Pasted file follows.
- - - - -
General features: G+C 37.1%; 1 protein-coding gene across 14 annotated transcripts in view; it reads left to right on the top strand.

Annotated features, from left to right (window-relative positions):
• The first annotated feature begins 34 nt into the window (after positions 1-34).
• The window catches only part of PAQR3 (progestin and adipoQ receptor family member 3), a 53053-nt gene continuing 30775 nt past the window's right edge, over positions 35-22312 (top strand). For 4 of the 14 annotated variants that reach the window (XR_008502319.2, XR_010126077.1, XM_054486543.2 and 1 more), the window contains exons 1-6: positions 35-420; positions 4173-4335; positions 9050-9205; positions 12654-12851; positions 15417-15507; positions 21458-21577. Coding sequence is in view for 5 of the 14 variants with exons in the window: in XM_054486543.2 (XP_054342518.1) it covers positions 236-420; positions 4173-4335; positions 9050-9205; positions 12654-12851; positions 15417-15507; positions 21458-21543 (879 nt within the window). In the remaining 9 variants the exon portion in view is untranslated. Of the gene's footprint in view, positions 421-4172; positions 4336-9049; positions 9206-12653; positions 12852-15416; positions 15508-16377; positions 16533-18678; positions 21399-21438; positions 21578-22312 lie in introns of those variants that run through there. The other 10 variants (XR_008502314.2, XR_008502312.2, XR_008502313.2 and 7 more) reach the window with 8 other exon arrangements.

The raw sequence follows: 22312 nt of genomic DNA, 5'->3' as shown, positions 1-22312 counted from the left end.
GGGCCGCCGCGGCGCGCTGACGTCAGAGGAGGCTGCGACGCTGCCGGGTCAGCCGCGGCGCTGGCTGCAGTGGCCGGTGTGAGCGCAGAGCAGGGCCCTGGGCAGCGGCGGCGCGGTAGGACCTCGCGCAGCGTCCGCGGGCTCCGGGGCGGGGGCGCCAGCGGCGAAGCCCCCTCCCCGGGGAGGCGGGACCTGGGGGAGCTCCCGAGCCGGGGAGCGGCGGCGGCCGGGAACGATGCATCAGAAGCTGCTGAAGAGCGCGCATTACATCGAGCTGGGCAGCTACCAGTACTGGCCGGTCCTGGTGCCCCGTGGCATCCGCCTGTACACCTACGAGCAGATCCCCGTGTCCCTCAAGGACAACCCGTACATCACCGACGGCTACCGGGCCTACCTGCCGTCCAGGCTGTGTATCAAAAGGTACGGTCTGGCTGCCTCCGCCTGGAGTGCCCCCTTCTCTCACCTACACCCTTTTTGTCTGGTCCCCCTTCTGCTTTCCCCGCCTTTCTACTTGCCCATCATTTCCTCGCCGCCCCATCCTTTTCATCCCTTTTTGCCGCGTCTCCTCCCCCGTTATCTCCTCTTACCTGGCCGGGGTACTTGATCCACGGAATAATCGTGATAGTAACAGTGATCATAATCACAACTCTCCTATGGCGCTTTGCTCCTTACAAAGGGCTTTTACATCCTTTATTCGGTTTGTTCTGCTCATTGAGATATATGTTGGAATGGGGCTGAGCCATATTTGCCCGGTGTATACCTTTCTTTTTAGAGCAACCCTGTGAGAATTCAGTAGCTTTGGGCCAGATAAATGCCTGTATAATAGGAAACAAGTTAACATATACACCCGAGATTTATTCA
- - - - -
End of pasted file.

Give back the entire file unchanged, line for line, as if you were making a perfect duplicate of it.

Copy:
General features: G+C 37.1%; 1 protein-coding gene across 14 annotated transcripts in view; it reads left to right on the top strand.

Annotated features, from left to right (window-relative positions):
• The first annotated feature begins 34 nt into the window (after positions 1-34).
• The window catches only part of PAQR3 (progestin and adipoQ receptor family member 3), a 53053-nt gene continuing 30775 nt past the window's right edge, over positions 35-22312 (top strand). For 4 of the 14 annotated variants that reach the window (XR_008502319.2, XR_010126077.1, XM_054486543.2 and 1 more), the window contains exons 1-6: positions 35-420; positions 4173-4335; positions 9050-9205; positions 12654-12851; positions 15417-15507; positions 21458-21577. Coding sequence is in view for 5 of the 14 variants with exons in the window: in XM_054486543.2 (XP_054342518.1) it covers positions 236-420; positions 4173-4335; positions 9050-9205; positions 12654-12851; positions 15417-15507; positions 21458-21543 (879 nt within the window). In the remaining 9 variants the exon portion in view is untranslated. Of the gene's footprint in view, positions 421-4172; positions 4336-9049; positions 9206-12653; positions 12852-15416; positions 15508-16377; positions 16533-18678; positions 21399-21438; positions 21578-22312 lie in introns of those variants that run through there. The other 10 variants (XR_008502314.2, XR_008502312.2, XR_008502313.2 and 7 more) reach the window with 8 other exon arrangements.

The raw sequence follows: 22312 nt of genomic DNA, 5'->3' as shown, positions 1-22312 counted from the left end.
GGGCCGCCGCGGCGCGCTGACGTCAGAGGAGGCTGCGACGCTGCCGGGTCAGCCGCGGCGCTGGCTGCAGTGGCCGGTGTGAGCGCAGAGCAGGGCCCTGGGCAGCGGCGGCGCGGTAGGACCTCGCGCAGCGTCCGCGGGCTCCGGGGCGGGGGCGCCAGCGGCGAAGCCCCCTCCCCGGGGAGGCGGGACCTGGGGGAGCTCCCGAGCCGGGGAGCGGCGGCGGCCGGGAACGATGCATCAGAAGCTGCTGAAGAGCGCGCATTACATCGAGCTGGGCAGCTACCAGTACTGGCCGGTCCTGGTGCCCCGTGGCATCCGCCTGTACACCTACGAGCAGATCCCCGTGTCCCTCAAGGACAACCCGTACATCACCGACGGCTACCGGGCCTACCTGCCGTCCAGGCTGTGTATCAAAAGGTACGGTCTGGCTGCCTCCGCCTGGAGTGCCCCCTTCTCTCACCTACACCCTTTTTGTCTGGTCCCCCTTCTGCTTTCCCCGCCTTTCTACTTGCCCATCATTTCCTCGCCGCCCCATCCTTTTCATCCCTTTTTGCCGCGTCTCCTCCCCCGTTATCTCCTCTTACCTGGCCGGGGTACTTGATCCACGGAATAATCGTGATAGTAACAGTGATCATAATCACAACTCTCCTATGGCGCTTTGCTCCTTACAAAGGGCTTTTACATCCTTTATTCGGTTTGTTCTGCTCATTGAGATATATGTTGGAATGGGGCTGAGCCATATTTGCCCGGTGTATACCTTTCTTTTTAGAGCAACCCTGTGAGAATTCAGTAGCTTTGGGCCAGATAAATGCCTGTATAATAGGAAACAAGTTAACATATACACCCGAGATTTATTCA